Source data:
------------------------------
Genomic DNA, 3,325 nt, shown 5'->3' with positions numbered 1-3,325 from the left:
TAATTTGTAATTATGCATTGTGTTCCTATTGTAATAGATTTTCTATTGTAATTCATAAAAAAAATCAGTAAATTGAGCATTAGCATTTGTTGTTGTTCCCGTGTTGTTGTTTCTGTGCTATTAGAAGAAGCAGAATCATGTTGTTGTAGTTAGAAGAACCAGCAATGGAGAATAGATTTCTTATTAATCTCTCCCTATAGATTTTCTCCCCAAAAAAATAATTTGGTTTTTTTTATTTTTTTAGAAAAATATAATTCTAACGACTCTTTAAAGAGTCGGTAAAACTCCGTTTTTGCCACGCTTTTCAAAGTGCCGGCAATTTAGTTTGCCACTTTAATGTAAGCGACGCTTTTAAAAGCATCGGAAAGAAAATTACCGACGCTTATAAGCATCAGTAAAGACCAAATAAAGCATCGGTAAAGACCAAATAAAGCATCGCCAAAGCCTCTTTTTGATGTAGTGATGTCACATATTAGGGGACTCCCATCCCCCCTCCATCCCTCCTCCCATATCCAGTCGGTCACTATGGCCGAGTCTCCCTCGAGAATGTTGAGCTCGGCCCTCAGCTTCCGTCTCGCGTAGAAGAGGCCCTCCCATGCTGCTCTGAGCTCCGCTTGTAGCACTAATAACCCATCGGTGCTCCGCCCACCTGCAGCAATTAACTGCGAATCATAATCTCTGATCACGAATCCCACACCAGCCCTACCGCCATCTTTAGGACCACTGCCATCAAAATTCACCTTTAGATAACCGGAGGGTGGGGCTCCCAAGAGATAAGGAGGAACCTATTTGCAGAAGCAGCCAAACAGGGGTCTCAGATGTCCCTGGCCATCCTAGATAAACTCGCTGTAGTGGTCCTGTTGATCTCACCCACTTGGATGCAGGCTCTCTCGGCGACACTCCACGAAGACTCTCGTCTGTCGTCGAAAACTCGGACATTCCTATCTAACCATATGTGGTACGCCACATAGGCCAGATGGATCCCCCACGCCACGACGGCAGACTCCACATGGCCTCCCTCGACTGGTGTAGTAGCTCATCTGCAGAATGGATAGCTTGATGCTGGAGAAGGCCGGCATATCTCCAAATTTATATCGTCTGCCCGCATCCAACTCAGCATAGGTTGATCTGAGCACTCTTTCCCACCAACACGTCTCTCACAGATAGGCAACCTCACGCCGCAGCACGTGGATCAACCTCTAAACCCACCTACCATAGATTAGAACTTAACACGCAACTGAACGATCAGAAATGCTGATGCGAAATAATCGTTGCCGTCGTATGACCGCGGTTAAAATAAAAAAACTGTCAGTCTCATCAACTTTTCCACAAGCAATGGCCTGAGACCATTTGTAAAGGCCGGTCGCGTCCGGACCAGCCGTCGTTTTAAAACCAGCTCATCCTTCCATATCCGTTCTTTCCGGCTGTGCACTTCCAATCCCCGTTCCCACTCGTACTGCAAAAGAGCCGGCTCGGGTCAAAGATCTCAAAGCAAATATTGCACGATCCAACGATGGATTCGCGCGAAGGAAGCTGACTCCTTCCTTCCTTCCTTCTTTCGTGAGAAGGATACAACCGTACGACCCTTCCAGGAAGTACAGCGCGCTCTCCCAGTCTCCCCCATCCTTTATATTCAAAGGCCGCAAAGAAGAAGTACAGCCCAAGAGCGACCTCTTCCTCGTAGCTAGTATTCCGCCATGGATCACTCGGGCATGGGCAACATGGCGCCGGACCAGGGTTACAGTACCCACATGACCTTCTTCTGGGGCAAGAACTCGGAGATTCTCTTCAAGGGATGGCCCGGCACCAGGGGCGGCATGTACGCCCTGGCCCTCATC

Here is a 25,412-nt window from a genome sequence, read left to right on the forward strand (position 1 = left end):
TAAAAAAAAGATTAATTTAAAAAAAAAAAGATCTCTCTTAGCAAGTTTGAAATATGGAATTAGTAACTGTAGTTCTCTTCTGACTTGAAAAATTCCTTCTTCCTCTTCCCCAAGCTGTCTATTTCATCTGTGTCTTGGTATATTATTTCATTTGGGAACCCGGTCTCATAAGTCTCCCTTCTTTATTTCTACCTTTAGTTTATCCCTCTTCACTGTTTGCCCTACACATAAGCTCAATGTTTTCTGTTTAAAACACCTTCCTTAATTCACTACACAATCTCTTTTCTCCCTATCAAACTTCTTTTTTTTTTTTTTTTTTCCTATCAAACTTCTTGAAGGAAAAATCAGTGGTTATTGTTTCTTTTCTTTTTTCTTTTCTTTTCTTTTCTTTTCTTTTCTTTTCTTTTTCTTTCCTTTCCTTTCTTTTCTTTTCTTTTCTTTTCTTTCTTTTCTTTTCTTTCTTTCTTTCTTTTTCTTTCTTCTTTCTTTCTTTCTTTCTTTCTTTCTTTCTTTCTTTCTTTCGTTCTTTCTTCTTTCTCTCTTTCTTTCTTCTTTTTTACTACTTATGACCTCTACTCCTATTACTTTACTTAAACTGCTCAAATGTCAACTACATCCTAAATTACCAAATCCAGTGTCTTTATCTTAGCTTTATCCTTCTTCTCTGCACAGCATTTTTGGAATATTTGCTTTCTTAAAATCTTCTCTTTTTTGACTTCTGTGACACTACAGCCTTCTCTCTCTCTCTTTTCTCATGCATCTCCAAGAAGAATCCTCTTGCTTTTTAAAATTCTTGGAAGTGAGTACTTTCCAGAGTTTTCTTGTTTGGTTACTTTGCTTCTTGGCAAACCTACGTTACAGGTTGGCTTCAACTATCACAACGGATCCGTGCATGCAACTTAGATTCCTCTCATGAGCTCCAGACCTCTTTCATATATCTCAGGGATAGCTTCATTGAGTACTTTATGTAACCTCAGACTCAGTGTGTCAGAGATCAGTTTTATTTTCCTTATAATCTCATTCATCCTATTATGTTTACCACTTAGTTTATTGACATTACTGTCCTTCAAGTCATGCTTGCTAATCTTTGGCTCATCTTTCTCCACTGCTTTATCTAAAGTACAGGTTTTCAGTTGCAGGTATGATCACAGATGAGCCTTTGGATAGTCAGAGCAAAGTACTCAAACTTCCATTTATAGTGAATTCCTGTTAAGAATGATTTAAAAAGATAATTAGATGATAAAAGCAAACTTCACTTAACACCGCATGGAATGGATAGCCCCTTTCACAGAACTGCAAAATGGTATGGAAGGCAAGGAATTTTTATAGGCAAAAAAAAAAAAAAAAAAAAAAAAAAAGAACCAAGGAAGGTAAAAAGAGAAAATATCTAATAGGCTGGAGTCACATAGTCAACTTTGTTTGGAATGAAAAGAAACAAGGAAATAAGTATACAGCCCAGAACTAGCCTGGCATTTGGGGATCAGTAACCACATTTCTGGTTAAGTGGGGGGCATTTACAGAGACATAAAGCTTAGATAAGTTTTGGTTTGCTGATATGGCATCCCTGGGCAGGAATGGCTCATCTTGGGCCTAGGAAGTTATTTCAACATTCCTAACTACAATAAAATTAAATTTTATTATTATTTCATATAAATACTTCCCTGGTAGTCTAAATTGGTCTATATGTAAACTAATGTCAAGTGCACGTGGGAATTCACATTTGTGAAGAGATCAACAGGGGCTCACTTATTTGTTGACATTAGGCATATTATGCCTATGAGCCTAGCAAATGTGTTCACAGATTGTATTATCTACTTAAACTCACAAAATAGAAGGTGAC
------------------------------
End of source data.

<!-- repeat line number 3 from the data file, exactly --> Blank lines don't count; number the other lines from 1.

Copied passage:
Here is a 25,412-nt window from a genome sequence, read left to right on the forward strand (position 1 = left end):